response to human problems in living, psychiatry is both confusing and contradictory. On the one hand, it
proposes that individuals who are depressed, delusional, obsessive-compulsive,
hallucinatory are suffering from ‘mental illnesses’ which are caused by
biochemical imbalances or dysfunctional genes. On the other hand, psychiatry has long advocated ‘not to
open the can of worms.’ This
latter admonition does not make sense in the face of their ‘theory’ that a
psychiatric condition has a biological origin. I deliberately say ‘theory’ because there is no research or
clinical substance to their theory.
Nonetheless, the notion of ‘a can of worms’ seriously weakens their
medical model of human misery. I
assume what they mean by the ‘can of worms’ is the unresolved sad and often
massively abusive history of their clients. During my time working in psychiatric hospitals in Ireland
and England, I came across the bulky hospital files of the distressed
individuals which graphically related the most appalling abandonment
experiences. What absolutely
amazed me was that in the treatment of these individuals, no consideration or
response to their stories of gross neglect was part of helping them. No hope was provided; they were told
they had ‘incurable’ conditions and either would have to be medicated or
hospitalised for the rest of their lives.
This model of ‘mental illness’ still prevails. At least with regard to the childhood conditions of ADD,
ADHD and other such childhood syndromes, the inventor, Dr. Robert Spitzer,
admitted that ‘I got it wrong’; that ‘I failed to look at the contexts of the
labelled children’s lives.’ The
contexts are the life stories of children – the ‘can of worms’ of which
psychiatry appears to be afraid to open.
Surely, if psychiatry got it so wrong about children in turmoil, is it
not probable that they have got it wrong about adult problems in living as
well? At some level of
consciousness, adult psychiatry seemed to have recognised this possibility,
because if the profession was absolutely convinced about its biological model
they would not believe that there is any such thing as a can of worms!
In my own work with individuals who are deeply and disturbingly distressed, biographical history is central to helping the person. In the story, the creative reasons and the intentions of anxiety, depression, delusions, aggression, obsessiveness and hallucinations emerge. What also emerges is an overwhelming tide of fear, darkness, anger, rage and a catalogue of unmet needs. What is critical is the relationship with the person and the sitting with and holding of the pain of the individual.
The notion of ‘mental illness’ may represent a society that has been too frightened to own its contribution to the stories of abuse and neglect. Whatever the reasons why psychiatry has been reinforced in it practices, the writing has been on the wall for sometime now for a radical shift in perspective. Indeed, according to a recent report by the Institute of Psychiatry at King’s College, London, psycho-social factors have an influence on what have been known as psychotic illnesses and the researchers state that psychotic illnesses should not just be regarded as brain diseases.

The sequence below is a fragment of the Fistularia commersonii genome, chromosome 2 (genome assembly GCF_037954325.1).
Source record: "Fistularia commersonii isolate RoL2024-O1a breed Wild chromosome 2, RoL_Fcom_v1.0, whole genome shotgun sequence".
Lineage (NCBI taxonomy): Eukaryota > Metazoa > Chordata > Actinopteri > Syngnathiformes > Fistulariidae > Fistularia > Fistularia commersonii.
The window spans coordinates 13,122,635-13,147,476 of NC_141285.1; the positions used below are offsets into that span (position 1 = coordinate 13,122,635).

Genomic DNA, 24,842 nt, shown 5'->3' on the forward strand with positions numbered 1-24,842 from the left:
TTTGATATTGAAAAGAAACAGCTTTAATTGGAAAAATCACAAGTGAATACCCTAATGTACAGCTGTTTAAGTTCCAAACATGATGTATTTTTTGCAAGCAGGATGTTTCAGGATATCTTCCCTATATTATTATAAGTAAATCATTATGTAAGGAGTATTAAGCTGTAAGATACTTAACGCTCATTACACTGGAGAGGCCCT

The researchers found that children whose parents split up before their sixteenth year and the subsequent separation from one or both parents are four and a half times more likely to experience psychosis in adulthood. The researchers also found disproportionate schizophrenia rates in African-Carribean and black African people. The researchers concluded that their ‘findings provide evidence that early social adversity may increase the risk of later psychosis.’ The recent revelations on the uselessness of anti-depressants have also rocked psychiatry. Clinical psychologists, psychotherapists and psychoanalysts well know the psycho-social origins of psychological disturbance; the shelves are filled with their clinical and research findings.
It is not just Psychiatry that needs to wake up; it is Irish society as a whole that needs to wake up to the reality that adults’ insecurities, vulnerabilities, passivity, aggression, addictions to work, to success and to substances deeply influence the wellbeing of children in homes, classrooms and communities. Irish society and the medical profession need to reframe psychological turmoil as psychosocial in origin. Such an approach makes prevention and more meaningful interventions possible. The focus on the wellbeing of parents themselves and on the couple relationship are important starting points as is the preparation of teachers for their psychosocial work in classrooms. Effective parenting courses are critical to enabling parents to equip their children with personal, emotional and interpersonal skills, responsibility for themselves and creative ways of living their precious lives. For those young people and adults who are in serious turmoil, the psychosocial approach paves the way for personal and group psychotherapy, crisis intervention centres, family and community therapy services and other psychosocial support and intervention services.
Dr. Tony Humphreys practices clinical psychology and is author of several books on practical psychology, including The Power of ‘Negative’ Thinking.